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Microsoft Releases Changelist for Upcoming XP SP2 524

Posted by simoniker
from the times-they-be-a-changing dept.
kylef writes "As we know from independent sources, Microsoft is busy readying Service Pack 2 for Windows XP. They have published on their website a changelist document (link goes to TechNet download page) detailing the nature of the security-related fixes and updates. The document is targeted towards XP admins and covers some interesting things such as the new Internet Explorer Pop-up Manager and various security policy changes. Some other juicy tidbits from the document: Internet Connection Firewall will be enabled by default, and there will be new support for something called "Execution Protection" which allows developers to make use of the NX (no execute) page guard flag on Intel's Itanium and newer AMD processors. An interesting read."
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Microsoft Releases Changelist for Upcoming XP SP2

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  • by ciaran_o_riordan (662132) on Thursday December 18, 2003 @06:32AM (#7752577) Homepage
    > detailing the nature of the security-related fixes

    DMCA violation.
  • Smart. (Score:5, Interesting)

    by starfurynz (676822) <starfurynz.yahoo@com@au> on Thursday December 18, 2003 @06:34AM (#7752589)
    Looks like MS is finally doing somethin intelligent for once. We'll have to wait to see how intelligent though.
    • Re:Smart. (Score:3, Informative)

      by MoonFog (586818)
      It sure seems that way. From the .doc document where they talk about the pop up manager:
      Why is this change important? What threats does it mitigate?
      Pop-ups have been misused in many ways. By blocking pop-ups, the Web is safer for our end users, and the customer has more control over their browsing experience.


      The document is filled with explanation of security related fixes.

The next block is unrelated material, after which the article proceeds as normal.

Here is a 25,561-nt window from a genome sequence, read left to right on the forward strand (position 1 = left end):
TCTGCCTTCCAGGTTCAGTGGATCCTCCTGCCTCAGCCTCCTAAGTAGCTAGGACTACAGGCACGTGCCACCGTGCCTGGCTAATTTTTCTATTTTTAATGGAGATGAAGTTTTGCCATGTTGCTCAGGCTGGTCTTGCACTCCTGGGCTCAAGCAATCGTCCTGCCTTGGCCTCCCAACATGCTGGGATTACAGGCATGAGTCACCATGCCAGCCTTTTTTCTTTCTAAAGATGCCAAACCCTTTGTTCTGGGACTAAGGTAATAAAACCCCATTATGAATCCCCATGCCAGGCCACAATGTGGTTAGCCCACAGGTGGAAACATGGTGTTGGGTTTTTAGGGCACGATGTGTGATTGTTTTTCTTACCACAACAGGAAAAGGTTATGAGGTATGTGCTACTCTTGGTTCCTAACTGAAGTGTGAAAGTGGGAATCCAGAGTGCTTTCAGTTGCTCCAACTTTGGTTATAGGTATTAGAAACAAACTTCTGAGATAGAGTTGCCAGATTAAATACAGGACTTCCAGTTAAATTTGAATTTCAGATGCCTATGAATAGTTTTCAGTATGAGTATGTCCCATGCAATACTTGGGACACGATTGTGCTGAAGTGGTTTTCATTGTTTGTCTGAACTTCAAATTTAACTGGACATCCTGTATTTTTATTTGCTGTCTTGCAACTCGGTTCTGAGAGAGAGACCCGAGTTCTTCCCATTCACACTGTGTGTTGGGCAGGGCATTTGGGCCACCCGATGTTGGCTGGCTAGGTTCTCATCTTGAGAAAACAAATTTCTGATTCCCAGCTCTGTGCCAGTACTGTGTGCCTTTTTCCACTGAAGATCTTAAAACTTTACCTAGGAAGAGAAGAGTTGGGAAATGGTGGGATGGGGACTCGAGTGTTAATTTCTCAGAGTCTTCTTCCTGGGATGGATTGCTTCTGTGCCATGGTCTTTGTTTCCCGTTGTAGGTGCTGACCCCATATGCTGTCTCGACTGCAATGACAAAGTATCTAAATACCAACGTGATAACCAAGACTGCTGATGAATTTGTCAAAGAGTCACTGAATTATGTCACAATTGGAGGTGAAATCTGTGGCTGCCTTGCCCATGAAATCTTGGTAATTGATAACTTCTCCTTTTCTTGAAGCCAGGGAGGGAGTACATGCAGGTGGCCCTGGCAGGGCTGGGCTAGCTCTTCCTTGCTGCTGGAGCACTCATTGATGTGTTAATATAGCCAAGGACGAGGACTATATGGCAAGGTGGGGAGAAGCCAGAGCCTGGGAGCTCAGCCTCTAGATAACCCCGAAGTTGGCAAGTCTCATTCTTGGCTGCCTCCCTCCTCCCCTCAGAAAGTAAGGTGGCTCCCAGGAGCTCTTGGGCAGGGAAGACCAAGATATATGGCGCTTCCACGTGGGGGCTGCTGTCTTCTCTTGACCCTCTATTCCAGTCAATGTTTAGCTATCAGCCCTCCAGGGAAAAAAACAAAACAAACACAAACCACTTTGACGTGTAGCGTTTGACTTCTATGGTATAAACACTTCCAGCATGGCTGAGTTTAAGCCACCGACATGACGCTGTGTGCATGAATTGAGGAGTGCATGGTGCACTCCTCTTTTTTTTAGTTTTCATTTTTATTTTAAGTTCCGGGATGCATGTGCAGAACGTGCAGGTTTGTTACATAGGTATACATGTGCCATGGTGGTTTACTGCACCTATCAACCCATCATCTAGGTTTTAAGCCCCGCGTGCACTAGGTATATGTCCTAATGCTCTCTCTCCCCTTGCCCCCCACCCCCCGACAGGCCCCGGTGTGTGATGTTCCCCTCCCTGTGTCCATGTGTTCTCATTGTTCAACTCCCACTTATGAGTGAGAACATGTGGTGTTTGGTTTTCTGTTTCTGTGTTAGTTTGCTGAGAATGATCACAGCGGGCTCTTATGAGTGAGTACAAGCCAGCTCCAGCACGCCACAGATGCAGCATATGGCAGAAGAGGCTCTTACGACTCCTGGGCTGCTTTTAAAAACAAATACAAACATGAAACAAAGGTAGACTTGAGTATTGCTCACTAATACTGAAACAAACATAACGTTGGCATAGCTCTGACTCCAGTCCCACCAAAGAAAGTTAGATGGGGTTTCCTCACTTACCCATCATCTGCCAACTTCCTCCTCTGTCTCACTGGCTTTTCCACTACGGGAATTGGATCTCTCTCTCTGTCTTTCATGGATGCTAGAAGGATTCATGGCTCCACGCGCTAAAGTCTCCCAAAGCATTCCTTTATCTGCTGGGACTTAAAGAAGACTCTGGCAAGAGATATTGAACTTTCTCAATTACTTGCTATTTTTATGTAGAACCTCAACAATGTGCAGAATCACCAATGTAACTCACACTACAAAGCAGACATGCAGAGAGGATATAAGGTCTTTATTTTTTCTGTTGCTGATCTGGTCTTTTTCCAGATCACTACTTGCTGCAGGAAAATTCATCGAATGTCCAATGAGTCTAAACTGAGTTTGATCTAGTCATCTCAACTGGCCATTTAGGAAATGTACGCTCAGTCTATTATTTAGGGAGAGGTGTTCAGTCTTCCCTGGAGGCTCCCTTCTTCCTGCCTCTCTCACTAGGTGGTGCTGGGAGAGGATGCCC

• Re:Smart. (Score:4, Funny)

      by Daengbo (523424) <daengbo AT gmail DOT com> on Thursday December 18, 2003 @07:10AM (#7752714) Homepage Journal
      Are they going to be upgrading to the new 2.6 kernel? I have a new chipset I was hoping would be supported.
  • I downloaded the doc file, and tried to open it with WordPad (which is supposedly compatible with MS Word (which I refuse to buy), at least up to the level of displaying the text (without tables/pics)

    Guess what ? WinXPpro SP1 is very sorry for the inconvenience but decides to throw up on me (an exception that is) and bail out !
    • This will be corrected in Service Pack 2, you'll have to wait ...
  • by rehabdoll (221029) on Thursday December 18, 2003 @06:41AM (#7752618) Homepage
    "wordpad.exe has generated errors and will be closed by Windows.
    You need to restart the program.

    An error log is being created."

    nice.
  • I just hope (Score:5, Interesting)

    by -noefordeg- (697342) on Thursday December 18, 2003 @06:43AM (#7752624)
    this Service Pack doesn't break anything 'useful'... *sigh*

    With WinXP I got into some serious trouble with my computer and trying to play games. At first everything worked as it should then after a weekend not a single game would play, black screen on launching a game.
    After A LOT of work the conclusion was that quickfix 'SP2 Q328310', which had been auto download from MS, did something which stopped a lot of games which need 3D support from working.

    Now I always gets a message when I start windows, about 'new updates available': -Yeah sure! It's still buggering me to download the patch.

    This really helps MS too, I'm so much more willing to download updates/patches when I know that a quickfix to lets say notepad, might break something totally unrelated; like the ability to shut down WinXP >:(
  • *POOOF* (Score:5, Funny)

    by MagerValp (246718) on Thursday December 18, 2003 @06:45AM (#7752630) Homepage
    Was that the sound of the personal firewall market dying?
    • Re:*POOOF* (Score:3, Interesting)

      by tx_kanuck (667833)
      Nope. Like most things from MS, the power users and admins will realize that they need more protectin then what is standard. They will then tell their family/friends, and the market will continue like it was.
    • Re:*POOOF* (Score:5, Insightful)

      by Tim Browse (9263) on Thursday December 18, 2003 @07:15AM (#7752730)